International Journal of Public Health

, Volume 64, Issue 1, pp 83–94 | Cite as

Associations between perceived social and physical environmental variables and physical activity and screen time among adolescents in four European countries

  • J. BuckschEmail author
  • J. Kopcakova
  • J. Inchley
  • P. J. Troped
  • G. Sudeck
  • D. Sigmundova
  • H. Nalecz
  • A. Borraccino
  • F. Salonna
  • Z. Dankulincova Veselska
  • Z. Hamrik
Original Article



Associations between the perceived social and physical environment and self-reported moderate-to-vigorous physical activity (MVPA) and screen time (ST) were examined among adolescents in four European countries.


Representative samples were surveyed with standardised methodologies. Associations between environmental variables and meeting MVPA recommendations and tertiles of ST were tested in gender-specific logistic regression models. Moderation by country and country-specific relationships were also examined.


The most consistent findings across countries were found for the significant associations between neighbourhood social environment and MVPA in both boys and girls. Significant associations with the physical environment varied more between countries and by gender. The most consistent negative associations with ST were found for the social environmental variable of having parental rules for spending time outside the home.


The present findings provided evidence for the generalisability of the associations between environmental correlates and MVPA across four European countries. The findings show clear differences in correlates for MVPA and ST. Further research is needed to better understand the unique aspects of the social and physical environment which explain each of the two behaviours.


Screen time Physical activity Social and physical environment European countries Health Behaviour in School-aged Children (HBSC) study 



Health Behaviour in School-aged Children (HBSC) is an international study carried out in collaboration with WHO/EURO. The International Coordinator of the 2013/14, survey was Professor Candace Currie at the University of St Andrews, Scotland and the Data Manager was Professor Oddrun Samdal at the University of Bergen, Norway. The study was supported from European Regional Development Fund-Project “Effective Use of Social Research Studies for Practice” (No. CZ.02.1.01/0.0/0.0/16_025/0007294) and the Czech Science Foundation under reg. No. 18-24977S.

Compliance with ethical standards

Conflict of interest

The authors declare that they have conflicts of interest and study was in compliance with ethical standards.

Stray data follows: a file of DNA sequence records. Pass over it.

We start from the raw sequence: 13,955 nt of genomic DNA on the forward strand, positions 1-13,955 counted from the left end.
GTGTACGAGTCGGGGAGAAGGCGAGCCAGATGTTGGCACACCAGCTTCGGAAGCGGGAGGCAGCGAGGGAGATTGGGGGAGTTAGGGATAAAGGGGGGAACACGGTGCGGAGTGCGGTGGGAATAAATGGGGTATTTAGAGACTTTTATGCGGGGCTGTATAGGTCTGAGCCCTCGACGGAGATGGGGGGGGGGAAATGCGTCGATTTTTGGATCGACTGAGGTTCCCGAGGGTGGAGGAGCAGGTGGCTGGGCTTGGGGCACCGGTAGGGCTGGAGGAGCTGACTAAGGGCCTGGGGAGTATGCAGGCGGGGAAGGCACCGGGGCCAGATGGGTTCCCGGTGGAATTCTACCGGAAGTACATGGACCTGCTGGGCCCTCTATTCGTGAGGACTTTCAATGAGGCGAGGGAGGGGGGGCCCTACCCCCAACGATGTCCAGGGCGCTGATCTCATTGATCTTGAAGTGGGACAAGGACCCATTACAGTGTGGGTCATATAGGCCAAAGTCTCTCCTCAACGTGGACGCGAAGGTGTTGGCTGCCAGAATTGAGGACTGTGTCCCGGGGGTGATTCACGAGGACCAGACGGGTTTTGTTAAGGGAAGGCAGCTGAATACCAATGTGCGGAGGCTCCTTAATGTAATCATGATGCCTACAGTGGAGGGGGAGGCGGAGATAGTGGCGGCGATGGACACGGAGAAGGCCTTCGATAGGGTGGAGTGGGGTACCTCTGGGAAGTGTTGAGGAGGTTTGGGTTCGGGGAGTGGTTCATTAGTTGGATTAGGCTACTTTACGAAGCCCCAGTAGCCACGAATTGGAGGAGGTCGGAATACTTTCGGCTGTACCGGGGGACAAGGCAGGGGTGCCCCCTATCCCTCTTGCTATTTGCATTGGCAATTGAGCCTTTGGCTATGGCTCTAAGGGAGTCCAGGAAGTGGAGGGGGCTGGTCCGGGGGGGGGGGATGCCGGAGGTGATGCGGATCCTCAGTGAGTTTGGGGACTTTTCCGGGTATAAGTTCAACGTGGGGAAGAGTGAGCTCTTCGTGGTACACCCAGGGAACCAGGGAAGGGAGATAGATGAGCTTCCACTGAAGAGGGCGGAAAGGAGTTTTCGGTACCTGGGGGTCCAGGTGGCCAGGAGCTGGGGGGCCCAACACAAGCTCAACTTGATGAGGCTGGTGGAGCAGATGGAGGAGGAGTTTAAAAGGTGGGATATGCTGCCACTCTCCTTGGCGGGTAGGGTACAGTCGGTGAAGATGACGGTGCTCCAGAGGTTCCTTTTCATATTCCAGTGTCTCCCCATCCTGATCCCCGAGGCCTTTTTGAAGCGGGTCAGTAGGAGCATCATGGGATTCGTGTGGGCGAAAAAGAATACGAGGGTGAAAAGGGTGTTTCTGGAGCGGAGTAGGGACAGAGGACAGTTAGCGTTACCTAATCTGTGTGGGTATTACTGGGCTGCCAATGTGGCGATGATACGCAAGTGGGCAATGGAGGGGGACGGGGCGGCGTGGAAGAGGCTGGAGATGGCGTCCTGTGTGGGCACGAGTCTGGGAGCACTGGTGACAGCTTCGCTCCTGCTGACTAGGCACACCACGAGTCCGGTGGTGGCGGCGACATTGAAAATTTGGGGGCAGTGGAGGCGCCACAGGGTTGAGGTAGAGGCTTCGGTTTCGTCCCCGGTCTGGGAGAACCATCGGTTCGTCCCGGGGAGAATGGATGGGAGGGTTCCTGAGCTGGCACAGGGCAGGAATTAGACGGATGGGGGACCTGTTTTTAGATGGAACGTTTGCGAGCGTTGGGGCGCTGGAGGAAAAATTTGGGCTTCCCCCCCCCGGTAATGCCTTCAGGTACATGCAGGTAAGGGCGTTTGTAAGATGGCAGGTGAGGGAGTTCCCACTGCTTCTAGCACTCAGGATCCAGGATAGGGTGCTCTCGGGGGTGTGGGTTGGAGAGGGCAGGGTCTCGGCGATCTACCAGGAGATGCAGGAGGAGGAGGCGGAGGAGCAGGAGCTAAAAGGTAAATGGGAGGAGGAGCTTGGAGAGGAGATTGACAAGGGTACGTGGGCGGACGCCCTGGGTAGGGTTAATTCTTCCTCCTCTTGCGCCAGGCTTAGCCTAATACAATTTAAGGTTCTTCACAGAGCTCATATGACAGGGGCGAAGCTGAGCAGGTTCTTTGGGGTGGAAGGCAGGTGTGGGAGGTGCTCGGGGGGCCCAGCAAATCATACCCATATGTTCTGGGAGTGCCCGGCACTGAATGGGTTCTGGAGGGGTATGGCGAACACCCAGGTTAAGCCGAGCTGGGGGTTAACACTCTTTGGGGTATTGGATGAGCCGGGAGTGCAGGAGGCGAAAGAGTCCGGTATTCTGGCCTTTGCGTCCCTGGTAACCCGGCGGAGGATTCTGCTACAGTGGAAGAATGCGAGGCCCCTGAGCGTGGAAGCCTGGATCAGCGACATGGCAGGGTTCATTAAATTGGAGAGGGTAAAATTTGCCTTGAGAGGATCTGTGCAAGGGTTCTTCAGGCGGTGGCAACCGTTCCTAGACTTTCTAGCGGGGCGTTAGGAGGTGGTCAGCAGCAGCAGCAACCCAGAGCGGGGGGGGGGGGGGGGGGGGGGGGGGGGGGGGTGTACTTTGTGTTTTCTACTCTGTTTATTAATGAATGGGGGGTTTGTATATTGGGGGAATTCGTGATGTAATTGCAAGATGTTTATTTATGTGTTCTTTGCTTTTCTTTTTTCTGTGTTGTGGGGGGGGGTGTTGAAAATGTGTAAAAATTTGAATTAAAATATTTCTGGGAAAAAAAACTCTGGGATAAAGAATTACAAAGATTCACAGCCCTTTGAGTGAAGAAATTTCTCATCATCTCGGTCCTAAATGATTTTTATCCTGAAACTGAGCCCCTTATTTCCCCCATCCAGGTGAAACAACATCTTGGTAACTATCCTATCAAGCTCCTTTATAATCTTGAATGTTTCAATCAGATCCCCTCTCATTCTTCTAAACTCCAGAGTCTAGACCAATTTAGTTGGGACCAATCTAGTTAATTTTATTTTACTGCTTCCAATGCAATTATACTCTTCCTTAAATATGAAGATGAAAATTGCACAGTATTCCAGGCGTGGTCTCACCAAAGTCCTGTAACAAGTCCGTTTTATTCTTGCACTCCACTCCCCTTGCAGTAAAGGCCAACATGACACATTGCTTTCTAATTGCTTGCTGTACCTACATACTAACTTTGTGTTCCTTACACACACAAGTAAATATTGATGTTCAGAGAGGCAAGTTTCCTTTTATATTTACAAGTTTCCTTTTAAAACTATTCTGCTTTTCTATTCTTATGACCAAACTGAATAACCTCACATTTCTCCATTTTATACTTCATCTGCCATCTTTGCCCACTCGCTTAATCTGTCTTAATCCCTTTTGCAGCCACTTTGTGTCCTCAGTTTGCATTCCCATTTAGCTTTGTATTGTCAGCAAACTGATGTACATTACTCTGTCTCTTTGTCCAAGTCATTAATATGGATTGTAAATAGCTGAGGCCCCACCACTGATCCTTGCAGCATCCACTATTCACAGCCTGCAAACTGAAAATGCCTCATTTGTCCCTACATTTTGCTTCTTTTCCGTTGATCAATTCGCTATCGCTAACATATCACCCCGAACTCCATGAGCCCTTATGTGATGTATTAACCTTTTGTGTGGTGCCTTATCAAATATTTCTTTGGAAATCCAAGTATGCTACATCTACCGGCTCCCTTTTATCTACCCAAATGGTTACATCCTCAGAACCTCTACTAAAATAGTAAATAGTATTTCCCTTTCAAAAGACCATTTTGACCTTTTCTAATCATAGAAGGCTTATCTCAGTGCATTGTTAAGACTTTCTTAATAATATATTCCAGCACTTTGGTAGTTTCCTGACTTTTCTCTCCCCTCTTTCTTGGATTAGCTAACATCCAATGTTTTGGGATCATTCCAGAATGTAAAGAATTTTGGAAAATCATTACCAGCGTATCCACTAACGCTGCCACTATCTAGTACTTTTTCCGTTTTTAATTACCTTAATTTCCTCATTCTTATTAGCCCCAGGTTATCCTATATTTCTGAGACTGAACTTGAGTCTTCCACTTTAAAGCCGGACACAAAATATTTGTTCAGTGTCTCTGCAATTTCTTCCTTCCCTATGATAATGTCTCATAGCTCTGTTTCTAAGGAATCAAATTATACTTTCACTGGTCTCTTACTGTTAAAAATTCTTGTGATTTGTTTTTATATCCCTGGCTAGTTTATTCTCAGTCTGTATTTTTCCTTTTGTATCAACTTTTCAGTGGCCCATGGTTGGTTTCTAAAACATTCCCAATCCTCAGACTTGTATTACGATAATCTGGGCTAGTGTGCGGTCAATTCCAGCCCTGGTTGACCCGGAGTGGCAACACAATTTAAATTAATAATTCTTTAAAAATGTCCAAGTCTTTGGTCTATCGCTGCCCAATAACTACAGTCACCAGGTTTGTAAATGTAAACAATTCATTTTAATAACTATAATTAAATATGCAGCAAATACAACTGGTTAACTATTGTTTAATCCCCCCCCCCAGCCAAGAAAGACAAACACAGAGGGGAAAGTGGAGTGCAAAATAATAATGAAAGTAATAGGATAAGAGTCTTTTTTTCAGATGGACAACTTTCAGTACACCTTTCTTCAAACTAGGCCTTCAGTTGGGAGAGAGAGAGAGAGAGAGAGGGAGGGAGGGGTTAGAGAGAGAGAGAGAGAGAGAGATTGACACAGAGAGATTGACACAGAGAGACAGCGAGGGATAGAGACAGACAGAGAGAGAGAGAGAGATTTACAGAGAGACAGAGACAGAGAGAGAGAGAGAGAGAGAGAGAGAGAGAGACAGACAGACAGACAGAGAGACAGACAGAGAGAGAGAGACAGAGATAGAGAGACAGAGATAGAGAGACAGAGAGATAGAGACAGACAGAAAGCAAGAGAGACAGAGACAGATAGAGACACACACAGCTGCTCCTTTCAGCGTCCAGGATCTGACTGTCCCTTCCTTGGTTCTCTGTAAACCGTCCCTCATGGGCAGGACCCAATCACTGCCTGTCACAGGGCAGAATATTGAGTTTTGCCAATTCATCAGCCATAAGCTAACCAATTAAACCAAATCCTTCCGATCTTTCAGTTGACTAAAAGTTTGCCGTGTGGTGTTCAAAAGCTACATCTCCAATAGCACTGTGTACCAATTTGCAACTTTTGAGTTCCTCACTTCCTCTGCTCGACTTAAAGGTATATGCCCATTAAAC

1. Atkin AJ, Gorely T, Clemes SA, Yates T, Edwardson C, Brage S, Salmon J, Marshall SJ, Biddle SJ (2012) Methods of measurement in epidemiology: sedentary behaviour. Int J Epidemiol 41:1460–1471. CrossRefGoogle Scholar
  2. Atkin AJ, Corder K, Ekelund U, Wijndaele K, Griffin SJ, van Sluijs EMF (2013) Determinants of change in children’s sedentary time. PLoS ONE 8:e67627. CrossRefGoogle Scholar
  3. Atkin AJ, Sharp SJ, Corder K, van Sluijs Esther M F (2014) Prevalence and correlates of screen time in youth: an international perspective. Am J Prev Med 47:803–807. CrossRefGoogle Scholar
  4. Badura P, Geckova AM, Sigmundova D, van Dijk JP, Reijneveld SA (2015) When children play, they feel better: organized activity participation and health in adolescents. BMC Public Health 15:1090. CrossRefGoogle Scholar
  5. Bjelland M, Soenens B, Bere E, Kovács É, Lien N, Maes L, Manios Y, Moschonis G, Velde Te, Saskia J (2015) Associations between parental rules, style of communication and children’s screen time. BMC Public Health 15:1002. CrossRefGoogle Scholar
  6. Bobakova D, Hamrik Z, Badura P, Sigmundova D, Nalecz H, Kalman M (2015) Test-retest reliability of selected physical activity and sedentary behaviour HBSC items in the Czech Republic, Slovakia and Poland. Int J Public Health 60:59–67. CrossRefGoogle Scholar
  7. Boyce W, Torsheim T, Currie C, Zambon A (2006) The family affluence scale as a measure of national wealth: validation of an adolescent self-report measure. Soc Indic Res 78:473–487. CrossRefGoogle Scholar
  8. Bucksch J, Sigmundova D, Hamrik Z, Troped PJ, Melkevik O, Ahluwalia N, Borraccino A, Tynjälä J, Kalman M, Inchley J (2016) International trends in adolescent screen-time behaviors from 2002 to 2010. J Adolesc Health 58:417–425. CrossRefGoogle Scholar
  9. Carson V, Hunter S, Kuzik N, Gray CE, Poitras VJ, Chaput J-P, Saunders TJ, Katzmarzyk PT, Okely AD, Connor Gorber S, Kho ME, Sampson M, Lee H, Tremblay MS (2016) Systematic review of sedentary behaviour and health indicators in school-aged children and youth: an update. Appl Physiol Nutr Metab 41:65. Google Scholar
  10. Carver A, Timperio A, Crawford D (2008) Playing it safe: the influence of neighbourhood safety on children’s physical activity: a review. Health Place 14:217–227. CrossRefGoogle Scholar
  11. Chastin SFM, de Craemer M, Lien N, Bernaards C, Buck C, Oppert J-M, Nazare J-A, Lakerveld J, O’Donoghue G, Holdsworth M, Owen N, Brug J, Cardon G (2016) The SOS-framework (Systems of Sedentary behaviours): an international transdisciplinary consensus framework for the study of determinants, research priorities and policy on sedentary behaviour across the life course: a DEDIPAC-study. Int J Behav Nutr Phys Act 13:83. CrossRefGoogle Scholar